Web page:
A former B.C. border guard accused of allowing $75 million worth of cocaine to cross into Canada has been granted bail -- against the wishes of the U.S. government.

Abbotsford resident Jasbir Singh Grewal, 38, was released on $350,000 bail after his arrest last month, when a B.C. Supreme Court judge ruled that he is not a serious flight risk.

American authorities believe that between 2007 and 2008, Grewal allowed 3,000 kilograms of cocaine to pass through the Aldergrove border crossing into Canada.

He was allegedly paid $60,000 per load of between 200 and 300 kilograms of cocaine, which was packed into RVs directed to travel through Grewal's lane at the border.

According to court documents, most of the evidence against Grewal comes from police informants said to be involved in the alleged trafficking scheme.

The U.S. government opposed his release from prison, arguing that his detention was necessary to guarantee that he'll appear in an American court to face charges of conspiracy to export cocaine.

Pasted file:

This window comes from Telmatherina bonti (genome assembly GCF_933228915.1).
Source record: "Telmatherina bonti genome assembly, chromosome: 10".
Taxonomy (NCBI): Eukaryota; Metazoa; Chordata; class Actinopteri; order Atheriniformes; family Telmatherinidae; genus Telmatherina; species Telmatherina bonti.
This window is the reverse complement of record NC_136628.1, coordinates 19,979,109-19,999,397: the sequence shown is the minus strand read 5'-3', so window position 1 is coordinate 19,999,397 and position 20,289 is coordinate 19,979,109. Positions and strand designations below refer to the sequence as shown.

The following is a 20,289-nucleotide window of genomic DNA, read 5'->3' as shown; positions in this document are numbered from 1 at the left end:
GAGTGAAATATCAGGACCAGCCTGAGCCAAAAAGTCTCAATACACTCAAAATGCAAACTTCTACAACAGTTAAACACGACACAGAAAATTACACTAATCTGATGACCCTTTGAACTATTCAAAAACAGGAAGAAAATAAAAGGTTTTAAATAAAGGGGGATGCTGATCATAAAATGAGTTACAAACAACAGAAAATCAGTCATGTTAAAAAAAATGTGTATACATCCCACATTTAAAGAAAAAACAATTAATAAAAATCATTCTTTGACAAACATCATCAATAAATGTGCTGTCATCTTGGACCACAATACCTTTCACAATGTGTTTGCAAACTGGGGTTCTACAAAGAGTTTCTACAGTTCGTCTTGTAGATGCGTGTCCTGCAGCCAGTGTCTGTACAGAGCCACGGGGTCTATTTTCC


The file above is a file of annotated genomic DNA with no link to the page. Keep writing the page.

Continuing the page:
But Judge Richard Goepel wrote that Grewal, who has no criminal record, does not have connections in other countries and has remained in B.C. despite being aware of the charges against him for 16 months or more.

"Mr. Grewal is presumed innocent. He has no history of criminal activity and there is little likelihood he will be involved in any criminal activity while released. He is not a serious flight risk," Goepel wrote in the decision granting bail.

Grewal was born and raised in Duncan, and has two children with his wife, who is a parole officer.

"There is little reason to believe that he will flee and leave his family and roots behind," Goepel wrote.

According to the terms of Grewal's bail, put up by his parents, he must surrender his passport and travel documents and remain in B.C. until he is extradited to the U.S. to face the charges against him.

Grewal does not face prosecution in Canada. He was arrested in 2009 for breach of trust and drug-related offences, but released without charge.